May 31st, 2017 – The following is an excerpt from an interview conducted by and originally published on The State of Digital Publishing.
What was the internet like before the introduction of adblockers?
The internet used to foster a symbiotic & sustainable relationship between content creators, publishers, and consumers; spawning many of the free websites that are household names today such as Google, Facebook, Yahoo, and Twitch plus millions of blogs, forums and outlets for individuals to have a voice in the world. Much of that still exists since the launch of adblockers but the sustainability of the free internet is at risk.
How would a publisher determine whether a user has ad blocking enabled and if so what is the opportunity cost?
Interestingly, many of the industry’s most trusted analytics tools, including Google Analytics, ComScore, and others get blocked by some adblockers. That means that not only are ads not showing, but entire groups of users are visiting without a publisher knowing.
Therefore, most publishers adopt some form of adblock detection or adblock-specific analytics to understand their adblock exposure, measuring blocking rates and lost revenue down to the ad impression and dollar level and can be drilled down by the user agent, geography, and many other segments.
How do you interpret the outcome of what Google’s ad block solution will result in for publishers?
Admiral just published a primer for publishers on the Google Chrome adblocker rumor. Every time adblocking gets attention in the media, there’s a bump in adblock adoption growth. Therefore, the initial impact, if Google does release a Chrome adblocker, will be growing block rates and more lost publisher revenues.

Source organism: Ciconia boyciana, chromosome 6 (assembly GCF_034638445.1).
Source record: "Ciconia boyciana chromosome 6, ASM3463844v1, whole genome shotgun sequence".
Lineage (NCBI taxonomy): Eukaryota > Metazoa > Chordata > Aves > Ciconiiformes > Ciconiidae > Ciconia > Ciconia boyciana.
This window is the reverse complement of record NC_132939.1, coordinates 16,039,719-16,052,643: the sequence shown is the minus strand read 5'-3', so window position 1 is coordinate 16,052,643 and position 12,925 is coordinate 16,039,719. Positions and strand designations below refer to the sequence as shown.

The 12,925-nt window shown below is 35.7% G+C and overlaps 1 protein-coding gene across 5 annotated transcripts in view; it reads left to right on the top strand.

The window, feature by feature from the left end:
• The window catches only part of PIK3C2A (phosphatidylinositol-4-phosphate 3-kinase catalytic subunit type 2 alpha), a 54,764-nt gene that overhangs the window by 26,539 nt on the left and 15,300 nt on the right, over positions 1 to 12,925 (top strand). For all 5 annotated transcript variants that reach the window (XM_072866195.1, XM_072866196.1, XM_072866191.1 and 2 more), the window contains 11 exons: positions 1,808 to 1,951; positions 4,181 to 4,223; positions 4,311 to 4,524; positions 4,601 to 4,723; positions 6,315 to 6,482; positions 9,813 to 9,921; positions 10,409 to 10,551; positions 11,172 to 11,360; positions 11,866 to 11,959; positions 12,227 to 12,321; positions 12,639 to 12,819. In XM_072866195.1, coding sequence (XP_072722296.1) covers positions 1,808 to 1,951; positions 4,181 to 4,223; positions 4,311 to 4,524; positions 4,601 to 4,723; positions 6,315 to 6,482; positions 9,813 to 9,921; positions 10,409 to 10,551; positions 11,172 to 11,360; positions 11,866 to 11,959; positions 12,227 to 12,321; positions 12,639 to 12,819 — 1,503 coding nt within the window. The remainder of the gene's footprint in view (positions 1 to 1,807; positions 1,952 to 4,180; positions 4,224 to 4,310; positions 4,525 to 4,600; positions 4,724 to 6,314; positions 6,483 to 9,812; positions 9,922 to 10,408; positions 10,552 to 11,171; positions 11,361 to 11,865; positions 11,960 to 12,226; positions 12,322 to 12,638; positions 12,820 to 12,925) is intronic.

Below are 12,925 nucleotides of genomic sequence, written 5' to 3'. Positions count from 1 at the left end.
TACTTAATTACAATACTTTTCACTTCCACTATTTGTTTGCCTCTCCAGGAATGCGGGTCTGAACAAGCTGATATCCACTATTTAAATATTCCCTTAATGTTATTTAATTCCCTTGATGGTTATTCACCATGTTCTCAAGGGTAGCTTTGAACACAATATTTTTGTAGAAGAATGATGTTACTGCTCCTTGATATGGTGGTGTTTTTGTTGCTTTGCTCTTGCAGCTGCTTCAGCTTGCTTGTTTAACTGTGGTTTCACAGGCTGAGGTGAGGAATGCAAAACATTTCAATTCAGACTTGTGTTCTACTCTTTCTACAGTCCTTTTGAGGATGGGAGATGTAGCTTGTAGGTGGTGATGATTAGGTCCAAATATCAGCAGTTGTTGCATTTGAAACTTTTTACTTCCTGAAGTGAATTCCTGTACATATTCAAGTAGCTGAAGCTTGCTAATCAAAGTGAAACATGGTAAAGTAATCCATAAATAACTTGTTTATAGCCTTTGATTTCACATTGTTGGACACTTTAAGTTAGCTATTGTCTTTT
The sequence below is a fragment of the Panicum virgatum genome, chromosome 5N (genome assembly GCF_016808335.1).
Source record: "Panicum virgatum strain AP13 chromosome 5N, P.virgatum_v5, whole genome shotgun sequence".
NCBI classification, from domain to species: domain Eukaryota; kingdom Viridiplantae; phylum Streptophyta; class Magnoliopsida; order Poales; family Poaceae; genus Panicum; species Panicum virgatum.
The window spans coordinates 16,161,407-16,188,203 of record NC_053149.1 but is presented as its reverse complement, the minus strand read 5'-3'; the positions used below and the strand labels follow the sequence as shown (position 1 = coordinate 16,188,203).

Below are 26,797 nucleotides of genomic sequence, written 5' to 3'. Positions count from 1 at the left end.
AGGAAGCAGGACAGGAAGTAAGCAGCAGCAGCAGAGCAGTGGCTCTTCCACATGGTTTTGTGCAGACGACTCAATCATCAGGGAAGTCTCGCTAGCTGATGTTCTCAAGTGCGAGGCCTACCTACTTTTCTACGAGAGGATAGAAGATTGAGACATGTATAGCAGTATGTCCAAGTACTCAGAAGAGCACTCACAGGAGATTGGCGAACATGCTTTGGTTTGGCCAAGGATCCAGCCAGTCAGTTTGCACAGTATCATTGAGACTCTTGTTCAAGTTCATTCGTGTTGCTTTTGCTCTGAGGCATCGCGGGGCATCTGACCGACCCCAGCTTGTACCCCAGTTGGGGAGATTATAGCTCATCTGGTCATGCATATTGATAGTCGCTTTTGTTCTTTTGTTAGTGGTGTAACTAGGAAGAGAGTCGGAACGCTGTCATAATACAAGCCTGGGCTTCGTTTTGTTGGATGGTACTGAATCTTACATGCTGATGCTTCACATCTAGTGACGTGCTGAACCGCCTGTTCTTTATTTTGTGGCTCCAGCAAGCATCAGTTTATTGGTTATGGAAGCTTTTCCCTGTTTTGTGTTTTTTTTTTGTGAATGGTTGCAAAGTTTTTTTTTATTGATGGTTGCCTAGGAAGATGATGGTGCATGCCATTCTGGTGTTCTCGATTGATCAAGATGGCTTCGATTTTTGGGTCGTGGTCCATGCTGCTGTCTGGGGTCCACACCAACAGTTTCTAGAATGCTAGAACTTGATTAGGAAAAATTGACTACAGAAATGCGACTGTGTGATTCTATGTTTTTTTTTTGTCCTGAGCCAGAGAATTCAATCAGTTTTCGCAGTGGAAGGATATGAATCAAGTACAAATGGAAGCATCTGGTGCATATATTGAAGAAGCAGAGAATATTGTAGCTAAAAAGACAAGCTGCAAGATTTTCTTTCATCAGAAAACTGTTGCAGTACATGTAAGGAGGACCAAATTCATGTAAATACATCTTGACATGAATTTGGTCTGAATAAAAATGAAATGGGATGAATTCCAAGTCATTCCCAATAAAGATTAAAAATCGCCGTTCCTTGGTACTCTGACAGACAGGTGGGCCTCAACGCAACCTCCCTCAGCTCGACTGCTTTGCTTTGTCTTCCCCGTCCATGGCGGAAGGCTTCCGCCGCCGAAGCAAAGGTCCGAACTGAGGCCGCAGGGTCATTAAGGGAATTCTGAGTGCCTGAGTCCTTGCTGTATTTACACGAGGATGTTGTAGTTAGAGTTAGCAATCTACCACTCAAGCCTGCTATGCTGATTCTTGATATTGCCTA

However, it doesn’t sound like Google is launching an adblocker, but instead a “bad ads filter” in Chrome – much the way they already had a popups filter. Blocking bad ads in a way that supports the IAB’s work on LEAN ads (disclaimer: I’m on the IAB’s AdblockWorking Group) and research from the Coalition for Better Ads should be great for users and publishers long-term. But it won’t stop adblocker extensions growth unless Google also blocks those extensions in the Chrome store. Our research with adblocking users indicates that they block for a multitude of reasons that extend beyond specific ad units that Chrome might filter. Much the way free music trained users to expect free, adblockers are training people to expect ad-free, and that won’t stop with a Chrome bad ads filter. Therefore, the adblocking outlook for publishers likely gets worse for publishers before it gets better.
What are the current initiatives the industry is taking to ‘fight back against’ ad blocking? are there more creative ways around still having to advertise without interfering with a site’s UX?
A few publishers alternatives that don’t involve direct revenue recovery include native ads, sponsored content, migration to mobile and relying upon platforms like Google AMP and Facebook Instant Articles to avoid adblockers. Unfortunately, some of those carry large strategic consequences that could be worse for the publisher long-term. Also, some are temporary, like native and mobile, because adblockers are already growing their capability to block native ads and their footprint to block mobile ads.
One reason adblocking is so painful for publishers is that most publishers only know their visitors as eyeballs instead of relationships. The more relationships a publisher builds, the stronger they will be long-term, regardless of the future of adblocking.
For the full interview: The State of Adblocking